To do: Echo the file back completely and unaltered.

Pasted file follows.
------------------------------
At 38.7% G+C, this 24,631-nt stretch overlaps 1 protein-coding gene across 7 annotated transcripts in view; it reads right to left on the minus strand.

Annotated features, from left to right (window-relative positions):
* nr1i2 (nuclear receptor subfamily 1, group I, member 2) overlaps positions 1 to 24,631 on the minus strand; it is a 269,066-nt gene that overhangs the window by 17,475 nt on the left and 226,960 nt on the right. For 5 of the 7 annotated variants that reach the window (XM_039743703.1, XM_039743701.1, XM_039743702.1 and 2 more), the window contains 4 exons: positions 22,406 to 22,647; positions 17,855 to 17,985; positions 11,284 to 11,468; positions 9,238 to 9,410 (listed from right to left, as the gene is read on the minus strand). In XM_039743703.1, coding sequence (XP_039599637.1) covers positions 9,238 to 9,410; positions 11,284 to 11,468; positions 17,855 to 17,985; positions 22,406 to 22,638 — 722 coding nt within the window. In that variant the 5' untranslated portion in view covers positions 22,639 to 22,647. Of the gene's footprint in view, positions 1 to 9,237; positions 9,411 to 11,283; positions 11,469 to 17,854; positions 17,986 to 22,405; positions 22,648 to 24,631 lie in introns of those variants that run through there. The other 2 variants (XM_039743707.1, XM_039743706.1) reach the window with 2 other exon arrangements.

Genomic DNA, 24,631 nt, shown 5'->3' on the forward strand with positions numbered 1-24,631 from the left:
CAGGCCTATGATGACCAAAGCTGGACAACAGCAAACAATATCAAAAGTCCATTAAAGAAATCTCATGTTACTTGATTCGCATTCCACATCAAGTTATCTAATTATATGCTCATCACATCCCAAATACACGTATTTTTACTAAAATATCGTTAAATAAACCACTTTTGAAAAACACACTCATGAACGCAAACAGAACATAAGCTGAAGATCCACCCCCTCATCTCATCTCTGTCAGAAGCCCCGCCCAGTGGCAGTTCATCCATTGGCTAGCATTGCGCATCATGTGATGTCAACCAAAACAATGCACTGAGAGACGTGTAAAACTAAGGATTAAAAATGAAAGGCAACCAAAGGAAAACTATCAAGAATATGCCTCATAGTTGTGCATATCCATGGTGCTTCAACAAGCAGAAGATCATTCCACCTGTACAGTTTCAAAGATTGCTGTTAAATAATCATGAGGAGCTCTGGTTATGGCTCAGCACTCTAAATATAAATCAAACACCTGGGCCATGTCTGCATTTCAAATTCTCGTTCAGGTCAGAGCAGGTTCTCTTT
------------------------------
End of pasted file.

At 38.7% G+C, this 24,631-nt stretch overlaps 1 protein-coding gene across 7 annotated transcripts in view; it reads right to left on the minus strand.

Annotated features, from left to right (window-relative positions):
* nr1i2 (nuclear receptor subfamily 1, group I, member 2) overlaps positions 1 to 24,631 on the minus strand; it is a 269,066-nt gene that overhangs the window by 17,475 nt on the left and 226,960 nt on the right. For 5 of the 7 annotated variants that reach the window (XM_039743703.1, XM_039743701.1, XM_039743702.1 and 2 more), the window contains 4 exons: positions 22,406 to 22,647; positions 17,855 to 17,985; positions 11,284 to 11,468; positions 9,238 to 9,410 (listed from right to left, as the gene is read on the minus strand). In XM_039743703.1, coding sequence (XP_039599637.1) covers positions 9,238 to 9,410; positions 11,284 to 11,468; positions 17,855 to 17,985; positions 22,406 to 22,638 — 722 coding nt within the window. In that variant the 5' untranslated portion in view covers positions 22,639 to 22,647. Of the gene's footprint in view, positions 1 to 9,237; positions 9,411 to 11,283; positions 11,469 to 17,854; positions 17,986 to 22,405; positions 22,648 to 24,631 lie in introns of those variants that run through there. The other 2 variants (XM_039743707.1, XM_039743706.1) reach the window with 2 other exon arrangements.

Genomic DNA, 24,631 nt, shown 5'->3' on the forward strand with positions numbered 1-24,631 from the left:
CAGGCCTATGATGACCAAAGCTGGACAACAGCAAACAATATCAAAAGTCCATTAAAGAAATCTCATGTTACTTGATTCGCATTCCACATCAAGTTATCTAATTATATGCTCATCACATCCCAAATACACGTATTTTTACTAAAATATCGTTAAATAAACCACTTTTGAAAAACACACTCATGAACGCAAACAGAACATAAGCTGAAGATCCACCCCCTCATCTCATCTCTGTCAGAAGCCCCGCCCAGTGGCAGTTCATCCATTGGCTAGCATTGCGCATCATGTGATGTCAACCAAAACAATGCACTGAGAGACGTGTAAAACTAAGGATTAAAAATGAAAGGCAACCAAAGGAAAACTATCAAGAATATGCCTCATAGTTGTGCATATCCATGGTGCTTCAACAAGCAGAAGATCATTCCACCTGTACAGTTTCAAAGATTGCTGTTAAATAATCATGAGGAGCTCTGGTTATGGCTCAGCACTCTAAATATAAATCAAACACCTGGGCCATGTCTGCATTTCAAATTCTCGTTCAGGTCAGAGCAGGTTCTCTTT